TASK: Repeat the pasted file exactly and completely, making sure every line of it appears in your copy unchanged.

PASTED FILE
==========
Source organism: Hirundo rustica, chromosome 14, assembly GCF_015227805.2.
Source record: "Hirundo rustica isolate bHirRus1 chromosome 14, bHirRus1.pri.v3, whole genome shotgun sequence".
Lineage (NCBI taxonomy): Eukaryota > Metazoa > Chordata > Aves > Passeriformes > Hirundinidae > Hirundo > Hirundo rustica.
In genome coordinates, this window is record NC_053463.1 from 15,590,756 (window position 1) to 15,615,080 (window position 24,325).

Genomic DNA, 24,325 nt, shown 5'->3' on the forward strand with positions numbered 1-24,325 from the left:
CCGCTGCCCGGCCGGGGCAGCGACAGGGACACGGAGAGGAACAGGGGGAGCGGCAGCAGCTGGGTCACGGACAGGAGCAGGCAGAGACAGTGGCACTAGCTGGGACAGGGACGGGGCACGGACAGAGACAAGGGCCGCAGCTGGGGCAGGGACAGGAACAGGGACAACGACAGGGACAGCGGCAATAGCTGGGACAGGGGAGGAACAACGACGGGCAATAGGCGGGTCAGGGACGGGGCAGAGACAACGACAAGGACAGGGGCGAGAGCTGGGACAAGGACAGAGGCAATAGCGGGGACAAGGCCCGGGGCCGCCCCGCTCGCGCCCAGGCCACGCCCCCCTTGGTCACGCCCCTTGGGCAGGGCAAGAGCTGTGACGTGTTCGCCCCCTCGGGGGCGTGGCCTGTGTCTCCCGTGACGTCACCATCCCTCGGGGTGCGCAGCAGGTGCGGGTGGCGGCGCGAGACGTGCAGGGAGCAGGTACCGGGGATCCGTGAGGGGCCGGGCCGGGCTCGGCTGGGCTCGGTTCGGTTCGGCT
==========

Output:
Source organism: Hirundo rustica, chromosome 14, assembly GCF_015227805.2.
Source record: "Hirundo rustica isolate bHirRus1 chromosome 14, bHirRus1.pri.v3, whole genome shotgun sequence".
Lineage (NCBI taxonomy): Eukaryota > Metazoa > Chordata > Aves > Passeriformes > Hirundinidae > Hirundo > Hirundo rustica.
In genome coordinates, this window is record NC_053463.1 from 15,590,756 (window position 1) to 15,615,080 (window position 24,325).

Genomic DNA, 24,325 nt, shown 5'->3' on the forward strand with positions numbered 1-24,325 from the left:
CCGCTGCCCGGCCGGGGCAGCGACAGGGACACGGAGAGGAACAGGGGGAGCGGCAGCAGCTGGGTCACGGACAGGAGCAGGCAGAGACAGTGGCACTAGCTGGGACAGGGACGGGGCACGGACAGAGACAAGGGCCGCAGCTGGGGCAGGGACAGGAACAGGGACAACGACAGGGACAGCGGCAATAGCTGGGACAGGGGAGGAACAACGACGGGCAATAGGCGGGTCAGGGACGGGGCAGAGACAACGACAAGGACAGGGGCGAGAGCTGGGACAAGGACAGAGGCAATAGCGGGGACAAGGCCCGGGGCCGCCCCGCTCGCGCCCAGGCCACGCCCCCCTTGGTCACGCCCCTTGGGCAGGGCAAGAGCTGTGACGTGTTCGCCCCCTCGGGGGCGTGGCCTGTGTCTCCCGTGACGTCACCATCCCTCGGGGTGCGCAGCAGGTGCGGGTGGCGGCGCGAGACGTGCAGGGAGCAGGTACCGGGGATCCGTGAGGGGCCGGGCCGGGCTCGGCTGGGCTCGGTTCGGTTCGGCT